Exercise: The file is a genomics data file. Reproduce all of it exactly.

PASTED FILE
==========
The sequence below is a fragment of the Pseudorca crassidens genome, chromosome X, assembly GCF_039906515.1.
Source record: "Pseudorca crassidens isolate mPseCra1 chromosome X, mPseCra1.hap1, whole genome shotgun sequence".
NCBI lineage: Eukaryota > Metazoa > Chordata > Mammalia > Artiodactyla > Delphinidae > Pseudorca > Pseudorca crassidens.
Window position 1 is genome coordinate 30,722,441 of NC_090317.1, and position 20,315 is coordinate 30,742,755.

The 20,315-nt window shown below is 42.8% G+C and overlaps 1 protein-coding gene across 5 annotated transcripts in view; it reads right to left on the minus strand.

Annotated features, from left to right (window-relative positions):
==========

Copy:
The sequence below is a fragment of the Pseudorca crassidens genome, chromosome X, assembly GCF_039906515.1.
Source record: "Pseudorca crassidens isolate mPseCra1 chromosome X, mPseCra1.hap1, whole genome shotgun sequence".
NCBI lineage: Eukaryota > Metazoa > Chordata > Mammalia > Artiodactyla > Delphinidae > Pseudorca > Pseudorca crassidens.
Window position 1 is genome coordinate 30,722,441 of NC_090317.1, and position 20,315 is coordinate 30,742,755.

The 20,315-nt window shown below is 42.8% G+C and overlaps 1 protein-coding gene across 5 annotated transcripts in view; it reads right to left on the minus strand.

Annotated features, from left to right (window-relative positions):